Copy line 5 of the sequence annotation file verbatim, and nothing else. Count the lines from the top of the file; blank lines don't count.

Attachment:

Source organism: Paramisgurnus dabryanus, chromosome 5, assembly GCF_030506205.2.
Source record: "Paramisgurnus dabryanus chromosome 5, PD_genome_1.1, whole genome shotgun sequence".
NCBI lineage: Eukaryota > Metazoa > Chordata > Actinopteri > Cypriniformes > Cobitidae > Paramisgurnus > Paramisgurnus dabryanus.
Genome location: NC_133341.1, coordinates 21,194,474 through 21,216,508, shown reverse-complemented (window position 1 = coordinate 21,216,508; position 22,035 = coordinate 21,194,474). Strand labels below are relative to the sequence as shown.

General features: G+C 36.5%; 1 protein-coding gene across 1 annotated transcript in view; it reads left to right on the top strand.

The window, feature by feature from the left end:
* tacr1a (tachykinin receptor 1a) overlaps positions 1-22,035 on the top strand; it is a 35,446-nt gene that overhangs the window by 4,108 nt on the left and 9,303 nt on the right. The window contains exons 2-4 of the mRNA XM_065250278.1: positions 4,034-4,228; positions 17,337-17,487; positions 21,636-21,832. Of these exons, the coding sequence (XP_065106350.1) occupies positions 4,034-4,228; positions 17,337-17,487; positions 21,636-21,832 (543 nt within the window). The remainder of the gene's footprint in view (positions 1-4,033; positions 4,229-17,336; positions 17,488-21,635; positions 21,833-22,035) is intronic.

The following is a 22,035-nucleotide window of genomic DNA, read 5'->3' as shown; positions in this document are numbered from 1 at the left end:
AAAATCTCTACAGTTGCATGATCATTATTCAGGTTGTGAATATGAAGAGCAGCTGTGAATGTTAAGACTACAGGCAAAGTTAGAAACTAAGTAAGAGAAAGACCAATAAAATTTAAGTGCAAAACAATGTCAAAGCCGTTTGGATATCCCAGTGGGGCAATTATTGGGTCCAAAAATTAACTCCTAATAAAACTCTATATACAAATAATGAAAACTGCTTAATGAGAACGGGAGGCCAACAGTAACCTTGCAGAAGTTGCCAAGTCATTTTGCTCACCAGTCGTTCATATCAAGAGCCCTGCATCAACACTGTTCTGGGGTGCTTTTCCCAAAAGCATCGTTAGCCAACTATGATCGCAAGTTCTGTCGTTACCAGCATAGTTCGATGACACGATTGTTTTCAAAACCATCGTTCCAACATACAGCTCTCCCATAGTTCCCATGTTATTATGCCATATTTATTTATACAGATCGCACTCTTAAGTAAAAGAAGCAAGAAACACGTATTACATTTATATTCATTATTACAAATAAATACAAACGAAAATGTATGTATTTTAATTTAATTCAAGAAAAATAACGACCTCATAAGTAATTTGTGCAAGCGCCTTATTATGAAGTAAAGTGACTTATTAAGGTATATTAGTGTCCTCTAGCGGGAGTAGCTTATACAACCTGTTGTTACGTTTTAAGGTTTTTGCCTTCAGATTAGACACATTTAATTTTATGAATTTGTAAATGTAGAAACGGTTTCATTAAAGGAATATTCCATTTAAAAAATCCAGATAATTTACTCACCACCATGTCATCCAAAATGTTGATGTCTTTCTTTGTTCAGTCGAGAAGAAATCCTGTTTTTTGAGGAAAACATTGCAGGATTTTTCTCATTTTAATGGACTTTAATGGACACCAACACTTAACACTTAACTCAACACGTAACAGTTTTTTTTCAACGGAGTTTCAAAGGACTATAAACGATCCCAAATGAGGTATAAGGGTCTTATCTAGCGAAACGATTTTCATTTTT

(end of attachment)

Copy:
General features: G+C 36.5%; 1 protein-coding gene across 1 annotated transcript in view; it reads left to right on the top strand.